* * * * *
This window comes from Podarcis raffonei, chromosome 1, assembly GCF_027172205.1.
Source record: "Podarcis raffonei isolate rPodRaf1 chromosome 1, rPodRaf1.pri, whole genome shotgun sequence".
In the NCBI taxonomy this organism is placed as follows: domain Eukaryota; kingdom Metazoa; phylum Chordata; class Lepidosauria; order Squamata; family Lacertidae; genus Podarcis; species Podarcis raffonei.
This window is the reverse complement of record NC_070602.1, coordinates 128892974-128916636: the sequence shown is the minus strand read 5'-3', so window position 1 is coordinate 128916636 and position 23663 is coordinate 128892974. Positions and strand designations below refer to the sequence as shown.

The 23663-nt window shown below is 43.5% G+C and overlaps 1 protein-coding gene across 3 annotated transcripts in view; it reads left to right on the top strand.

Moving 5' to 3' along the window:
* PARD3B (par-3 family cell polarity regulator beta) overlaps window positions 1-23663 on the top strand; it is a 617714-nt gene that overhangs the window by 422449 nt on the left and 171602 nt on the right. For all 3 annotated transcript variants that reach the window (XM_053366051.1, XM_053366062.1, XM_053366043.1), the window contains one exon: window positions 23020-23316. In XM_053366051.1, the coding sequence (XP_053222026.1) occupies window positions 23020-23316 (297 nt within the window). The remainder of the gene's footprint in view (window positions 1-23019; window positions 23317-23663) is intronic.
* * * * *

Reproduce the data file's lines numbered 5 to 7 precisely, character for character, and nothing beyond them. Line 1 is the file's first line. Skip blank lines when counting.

The 23663-nt window shown below is 43.5% G+C and overlaps 1 protein-coding gene across 3 annotated transcripts in view; it reads left to right on the top strand.

Moving 5' to 3' along the window:
* PARD3B (par-3 family cell polarity regulator beta) overlaps window positions 1-23663 on the top strand; it is a 617714-nt gene that overhangs the window by 422449 nt on the left and 171602 nt on the right. For all 3 annotated transcript variants that reach the window (XM_053366051.1, XM_053366062.1, XM_053366043.1), the window contains one exon: window positions 23020-23316. In XM_053366051.1, the coding sequence (XP_053222026.1) occupies window positions 23020-23316 (297 nt within the window). The remainder of the gene's footprint in view (window positions 1-23019; window positions 23317-23663) is intronic.